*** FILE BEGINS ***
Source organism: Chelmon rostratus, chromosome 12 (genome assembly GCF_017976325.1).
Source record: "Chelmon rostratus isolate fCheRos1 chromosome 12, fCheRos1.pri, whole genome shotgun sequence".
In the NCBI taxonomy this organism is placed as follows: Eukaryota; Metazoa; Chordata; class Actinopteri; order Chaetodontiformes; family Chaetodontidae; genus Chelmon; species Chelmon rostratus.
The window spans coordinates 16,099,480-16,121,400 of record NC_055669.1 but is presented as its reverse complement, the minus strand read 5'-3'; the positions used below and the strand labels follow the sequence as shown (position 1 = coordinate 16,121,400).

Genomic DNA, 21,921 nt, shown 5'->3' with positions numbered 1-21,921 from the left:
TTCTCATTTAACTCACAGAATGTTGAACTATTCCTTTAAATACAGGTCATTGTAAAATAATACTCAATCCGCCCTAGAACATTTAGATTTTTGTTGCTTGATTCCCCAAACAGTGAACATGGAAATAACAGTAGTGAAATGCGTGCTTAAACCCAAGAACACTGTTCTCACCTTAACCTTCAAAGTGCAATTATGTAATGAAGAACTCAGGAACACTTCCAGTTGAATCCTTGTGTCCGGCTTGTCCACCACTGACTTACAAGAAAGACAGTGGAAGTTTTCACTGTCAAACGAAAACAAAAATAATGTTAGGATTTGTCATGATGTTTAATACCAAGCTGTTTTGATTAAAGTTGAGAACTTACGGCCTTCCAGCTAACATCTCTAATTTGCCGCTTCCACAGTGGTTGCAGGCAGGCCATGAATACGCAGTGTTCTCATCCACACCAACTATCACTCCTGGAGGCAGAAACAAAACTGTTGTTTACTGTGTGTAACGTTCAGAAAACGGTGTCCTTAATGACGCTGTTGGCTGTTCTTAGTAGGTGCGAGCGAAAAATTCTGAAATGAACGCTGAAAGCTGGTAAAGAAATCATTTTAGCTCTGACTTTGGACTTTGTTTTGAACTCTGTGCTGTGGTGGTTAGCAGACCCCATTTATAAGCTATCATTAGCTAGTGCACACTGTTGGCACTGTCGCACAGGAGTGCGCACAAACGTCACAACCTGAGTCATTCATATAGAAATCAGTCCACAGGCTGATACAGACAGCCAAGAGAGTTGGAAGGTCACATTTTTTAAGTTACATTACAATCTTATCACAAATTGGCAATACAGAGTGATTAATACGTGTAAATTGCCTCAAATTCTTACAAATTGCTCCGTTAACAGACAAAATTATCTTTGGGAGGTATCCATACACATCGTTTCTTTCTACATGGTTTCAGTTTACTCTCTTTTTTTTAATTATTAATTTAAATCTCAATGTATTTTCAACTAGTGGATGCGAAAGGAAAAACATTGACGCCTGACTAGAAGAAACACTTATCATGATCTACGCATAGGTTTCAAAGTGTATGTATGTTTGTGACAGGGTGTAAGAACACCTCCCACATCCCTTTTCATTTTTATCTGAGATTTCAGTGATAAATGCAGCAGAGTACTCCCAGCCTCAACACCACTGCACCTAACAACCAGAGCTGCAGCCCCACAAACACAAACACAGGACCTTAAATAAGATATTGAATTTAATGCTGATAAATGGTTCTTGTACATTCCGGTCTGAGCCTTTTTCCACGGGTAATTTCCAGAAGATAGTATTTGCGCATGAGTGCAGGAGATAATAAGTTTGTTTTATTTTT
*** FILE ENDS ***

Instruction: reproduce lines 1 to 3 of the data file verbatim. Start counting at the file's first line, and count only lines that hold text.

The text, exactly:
Source organism: Chelmon rostratus, chromosome 12 (genome assembly GCF_017976325.1).
Source record: "Chelmon rostratus isolate fCheRos1 chromosome 12, fCheRos1.pri, whole genome shotgun sequence".
In the NCBI taxonomy this organism is placed as follows: Eukaryota; Metazoa; Chordata; class Actinopteri; order Chaetodontiformes; family Chaetodontidae; genus Chelmon; species Chelmon rostratus.